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REVELATION OF ST. JOHN THE DIVINE - Chapter 18 - Verse 4

Verse 4. And I heard another voice from heaven. He does not say whether this was the voice of an angel, but the idea seems rather to be that it is the voice of God.

Come out of her, my people. The reasons for this, as immediately stated, are two:

(a) that they might not participate in her sins; and

(b) that they might not be involved in the ruin that would come upon her. The language seems to be derived from such passages in the Old Testament as the following: Isa 48:20, "Go ye forth of Babylon, flee ye from the Chaldeans, with a voice of singing." Jer 51:6, "Flee out of the midst of Babylon, and deliver every man his soul; be not cut off in her iniquity." Jer 51:45, "My people, go ye out of the midst of her, and deliver ye every man his soul from the fierce anger of the Lord." Compare Jer 1:8.

That ye be not partakers of her sins. For the meaning of this expression, see Barnes on "1 Ti 5:22".

It is implied here that by remaining in Babylon they would lend their sanction to its sins by their presence, and would, in all probability, become contaminated by the influence around them. This is an universal truth in regard to iniquity, and hence it is the duty of those who would be pure to come out from the world, and to separate themselves from all the associations of evil.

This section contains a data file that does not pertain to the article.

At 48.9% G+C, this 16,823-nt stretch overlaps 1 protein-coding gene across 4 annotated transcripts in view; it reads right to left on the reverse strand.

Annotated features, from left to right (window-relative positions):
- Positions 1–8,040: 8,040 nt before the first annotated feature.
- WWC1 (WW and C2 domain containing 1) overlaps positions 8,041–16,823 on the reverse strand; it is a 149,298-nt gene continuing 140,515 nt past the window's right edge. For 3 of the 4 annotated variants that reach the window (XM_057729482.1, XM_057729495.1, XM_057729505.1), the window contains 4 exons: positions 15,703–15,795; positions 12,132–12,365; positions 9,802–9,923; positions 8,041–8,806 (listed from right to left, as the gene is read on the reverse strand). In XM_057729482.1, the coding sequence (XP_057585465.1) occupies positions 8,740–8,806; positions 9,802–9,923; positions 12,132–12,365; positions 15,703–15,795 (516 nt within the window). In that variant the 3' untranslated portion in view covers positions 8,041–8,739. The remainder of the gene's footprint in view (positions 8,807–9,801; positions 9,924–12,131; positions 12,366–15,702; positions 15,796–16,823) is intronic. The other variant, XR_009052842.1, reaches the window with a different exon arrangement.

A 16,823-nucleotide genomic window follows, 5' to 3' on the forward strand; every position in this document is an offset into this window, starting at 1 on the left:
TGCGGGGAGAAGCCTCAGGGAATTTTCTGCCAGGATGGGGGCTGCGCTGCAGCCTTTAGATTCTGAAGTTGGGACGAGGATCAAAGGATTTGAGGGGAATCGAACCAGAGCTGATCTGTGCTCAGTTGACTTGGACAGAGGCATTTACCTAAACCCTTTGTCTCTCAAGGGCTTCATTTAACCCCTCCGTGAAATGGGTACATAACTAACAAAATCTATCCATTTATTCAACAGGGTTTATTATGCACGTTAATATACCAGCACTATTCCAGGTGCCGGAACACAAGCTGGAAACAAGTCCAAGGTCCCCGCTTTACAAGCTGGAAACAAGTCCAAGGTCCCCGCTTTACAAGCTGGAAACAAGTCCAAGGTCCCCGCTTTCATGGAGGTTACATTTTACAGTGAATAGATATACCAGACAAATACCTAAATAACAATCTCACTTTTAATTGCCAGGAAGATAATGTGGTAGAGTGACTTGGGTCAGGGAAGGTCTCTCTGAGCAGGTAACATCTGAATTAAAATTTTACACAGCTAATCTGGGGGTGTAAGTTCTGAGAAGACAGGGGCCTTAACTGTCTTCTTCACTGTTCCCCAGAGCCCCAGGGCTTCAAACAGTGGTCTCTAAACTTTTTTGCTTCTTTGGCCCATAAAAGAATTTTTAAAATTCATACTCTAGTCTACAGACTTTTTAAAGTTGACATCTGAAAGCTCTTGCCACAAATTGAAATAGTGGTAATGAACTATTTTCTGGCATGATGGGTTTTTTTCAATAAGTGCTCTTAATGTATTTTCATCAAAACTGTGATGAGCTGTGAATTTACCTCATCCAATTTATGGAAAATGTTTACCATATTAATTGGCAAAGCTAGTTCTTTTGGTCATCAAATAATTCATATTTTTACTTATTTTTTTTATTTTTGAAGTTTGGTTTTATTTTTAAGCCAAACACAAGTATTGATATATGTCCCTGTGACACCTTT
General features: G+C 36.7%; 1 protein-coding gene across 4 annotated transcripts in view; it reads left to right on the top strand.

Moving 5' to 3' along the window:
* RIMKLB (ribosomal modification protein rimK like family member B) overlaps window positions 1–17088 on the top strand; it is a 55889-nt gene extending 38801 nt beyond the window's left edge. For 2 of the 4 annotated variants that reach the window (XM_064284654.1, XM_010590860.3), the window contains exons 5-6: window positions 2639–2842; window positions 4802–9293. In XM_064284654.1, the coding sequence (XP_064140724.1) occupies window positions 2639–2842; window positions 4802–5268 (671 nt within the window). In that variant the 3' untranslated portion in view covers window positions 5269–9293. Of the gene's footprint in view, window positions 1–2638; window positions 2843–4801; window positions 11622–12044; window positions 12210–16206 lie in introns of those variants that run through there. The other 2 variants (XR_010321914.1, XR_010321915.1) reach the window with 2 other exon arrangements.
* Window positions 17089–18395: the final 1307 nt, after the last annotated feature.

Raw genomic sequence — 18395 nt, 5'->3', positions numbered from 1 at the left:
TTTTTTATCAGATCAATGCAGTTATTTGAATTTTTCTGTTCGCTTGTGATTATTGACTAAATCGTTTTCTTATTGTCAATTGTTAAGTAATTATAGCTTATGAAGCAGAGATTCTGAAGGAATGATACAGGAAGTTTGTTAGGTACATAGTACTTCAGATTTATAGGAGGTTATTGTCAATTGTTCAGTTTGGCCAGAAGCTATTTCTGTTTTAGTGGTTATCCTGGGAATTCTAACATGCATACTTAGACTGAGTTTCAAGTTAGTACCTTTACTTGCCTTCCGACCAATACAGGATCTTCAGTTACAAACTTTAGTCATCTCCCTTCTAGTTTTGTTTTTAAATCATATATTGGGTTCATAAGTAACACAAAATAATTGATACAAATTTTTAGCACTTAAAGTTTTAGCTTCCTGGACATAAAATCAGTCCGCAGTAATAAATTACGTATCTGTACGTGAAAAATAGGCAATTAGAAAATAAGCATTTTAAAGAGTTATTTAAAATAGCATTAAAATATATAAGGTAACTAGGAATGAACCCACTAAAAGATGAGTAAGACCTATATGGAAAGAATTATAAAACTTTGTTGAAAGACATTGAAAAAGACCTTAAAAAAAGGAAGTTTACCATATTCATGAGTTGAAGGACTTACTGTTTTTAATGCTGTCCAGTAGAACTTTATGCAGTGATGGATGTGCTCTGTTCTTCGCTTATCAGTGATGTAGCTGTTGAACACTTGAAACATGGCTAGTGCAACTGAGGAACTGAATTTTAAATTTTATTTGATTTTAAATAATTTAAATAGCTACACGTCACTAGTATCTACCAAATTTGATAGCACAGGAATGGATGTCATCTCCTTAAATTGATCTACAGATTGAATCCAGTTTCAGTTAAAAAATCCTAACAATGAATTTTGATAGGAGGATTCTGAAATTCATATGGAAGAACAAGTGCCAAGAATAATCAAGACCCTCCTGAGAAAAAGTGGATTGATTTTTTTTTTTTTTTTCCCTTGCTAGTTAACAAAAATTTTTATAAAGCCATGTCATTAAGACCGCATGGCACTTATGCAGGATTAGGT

And that ye receive not of her plagues. Of the punishment that was to come upon her—as they must certainly do if they remained in her. The judgment of God that was to come upon the guilty city would make no discrimination among those who were found there; and if they would escape these woes, they must make their escape from her. As applicable to Papal Rome, in view of her impending ruin, this means

(a) that there might be found in her some who were the true people of God;

(b) that it was their duty to separate wholly from her—a command that will not only justify the Reformation, but which would have made a longer continuance in communion with the Papacy, when her wickedness was fully seen, an act of guilt before God;

(c) that they who remain in such a communion cannot but be regarded as partaking of her sin; and

(d) that if they remain, they must expect to be involved in the calamities that will come upon her. There never was any duty plainer than that of withdrawing from Papal Rome; there never has been any act attended with more happy consequences than that by which the Protestant world separated itself for ever from the sins and the plagues of the Papacy.

{f} "Come out of her" Isa 48:20; 52:11; Jer 50:8; 51:6,45; 2 Co 6:17

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